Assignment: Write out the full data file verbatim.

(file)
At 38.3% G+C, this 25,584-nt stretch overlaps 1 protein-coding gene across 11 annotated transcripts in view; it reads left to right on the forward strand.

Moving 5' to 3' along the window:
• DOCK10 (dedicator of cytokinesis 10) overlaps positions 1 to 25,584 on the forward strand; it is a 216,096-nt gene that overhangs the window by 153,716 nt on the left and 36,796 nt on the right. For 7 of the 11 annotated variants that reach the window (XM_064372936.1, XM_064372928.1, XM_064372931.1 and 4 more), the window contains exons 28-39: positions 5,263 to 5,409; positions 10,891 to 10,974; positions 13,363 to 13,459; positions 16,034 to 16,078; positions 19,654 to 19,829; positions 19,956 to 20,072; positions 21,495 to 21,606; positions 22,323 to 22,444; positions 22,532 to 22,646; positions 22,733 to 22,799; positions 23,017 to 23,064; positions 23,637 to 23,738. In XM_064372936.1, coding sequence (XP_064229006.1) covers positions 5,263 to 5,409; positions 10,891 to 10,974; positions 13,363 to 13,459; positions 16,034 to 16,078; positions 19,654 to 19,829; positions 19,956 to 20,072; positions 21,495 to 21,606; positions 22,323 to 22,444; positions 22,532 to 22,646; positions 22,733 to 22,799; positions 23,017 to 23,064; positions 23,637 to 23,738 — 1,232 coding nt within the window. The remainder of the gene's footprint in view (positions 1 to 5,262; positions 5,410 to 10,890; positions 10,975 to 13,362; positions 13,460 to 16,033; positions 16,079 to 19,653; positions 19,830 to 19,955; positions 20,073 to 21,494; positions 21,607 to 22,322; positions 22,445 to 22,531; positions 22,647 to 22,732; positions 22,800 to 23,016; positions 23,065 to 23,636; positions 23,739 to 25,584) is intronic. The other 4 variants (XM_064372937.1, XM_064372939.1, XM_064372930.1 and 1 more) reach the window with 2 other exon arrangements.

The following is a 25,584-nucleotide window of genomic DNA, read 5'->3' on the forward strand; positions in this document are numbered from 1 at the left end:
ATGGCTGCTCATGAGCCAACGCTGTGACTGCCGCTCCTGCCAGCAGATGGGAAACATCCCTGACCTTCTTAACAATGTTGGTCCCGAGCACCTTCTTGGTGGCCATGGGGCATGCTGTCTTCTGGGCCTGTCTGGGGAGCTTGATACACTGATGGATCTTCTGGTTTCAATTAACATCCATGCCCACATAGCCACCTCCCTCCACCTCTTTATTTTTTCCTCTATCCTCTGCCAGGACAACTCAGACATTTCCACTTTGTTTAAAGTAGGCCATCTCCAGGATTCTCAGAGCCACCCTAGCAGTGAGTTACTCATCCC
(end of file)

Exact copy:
At 38.3% G+C, this 25,584-nt stretch overlaps 1 protein-coding gene across 11 annotated transcripts in view; it reads left to right on the forward strand.

Moving 5' to 3' along the window:
• DOCK10 (dedicator of cytokinesis 10) overlaps positions 1 to 25,584 on the forward strand; it is a 216,096-nt gene that overhangs the window by 153,716 nt on the left and 36,796 nt on the right. For 7 of the 11 annotated variants that reach the window (XM_064372936.1, XM_064372928.1, XM_064372931.1 and 4 more), the window contains exons 28-39: positions 5,263 to 5,409; positions 10,891 to 10,974; positions 13,363 to 13,459; positions 16,034 to 16,078; positions 19,654 to 19,829; positions 19,956 to 20,072; positions 21,495 to 21,606; positions 22,323 to 22,444; positions 22,532 to 22,646; positions 22,733 to 22,799; positions 23,017 to 23,064; positions 23,637 to 23,738. In XM_064372936.1, coding sequence (XP_064229006.1) covers positions 5,263 to 5,409; positions 10,891 to 10,974; positions 13,363 to 13,459; positions 16,034 to 16,078; positions 19,654 to 19,829; positions 19,956 to 20,072; positions 21,495 to 21,606; positions 22,323 to 22,444; positions 22,532 to 22,646; positions 22,733 to 22,799; positions 23,017 to 23,064; positions 23,637 to 23,738 — 1,232 coding nt within the window. The remainder of the gene's footprint in view (positions 1 to 5,262; positions 5,410 to 10,890; positions 10,975 to 13,362; positions 13,460 to 16,033; positions 16,079 to 19,653; positions 19,830 to 19,955; positions 20,073 to 21,494; positions 21,607 to 22,322; positions 22,445 to 22,531; positions 22,647 to 22,732; positions 22,800 to 23,016; positions 23,065 to 23,636; positions 23,739 to 25,584) is intronic. The other 4 variants (XM_064372937.1, XM_064372939.1, XM_064372930.1 and 1 more) reach the window with 2 other exon arrangements.

The following is a 25,584-nucleotide window of genomic DNA, read 5'->3' on the forward strand; positions in this document are numbered from 1 at the left end:
ATGGCTGCTCATGAGCCAACGCTGTGACTGCCGCTCCTGCCAGCAGATGGGAAACATCCCTGACCTTCTTAACAATGTTGGTCCCGAGCACCTTCTTGGTGGCCATGGGGCATGCTGTCTTCTGGGCCTGTCTGGGGAGCTTGATACACTGATGGATCTTCTGGTTTCAATTAACATCCATGCCCACATAGCCACCTCCCTCCACCTCTTTATTTTTTCCTCTATCCTCTGCCAGGACAACTCAGACATTTCCACTTTGTTTAAAGTAGGCCATCTCCAGGATTCTCAGAGCCACCCTAGCAGTGAGTTACTCATCCC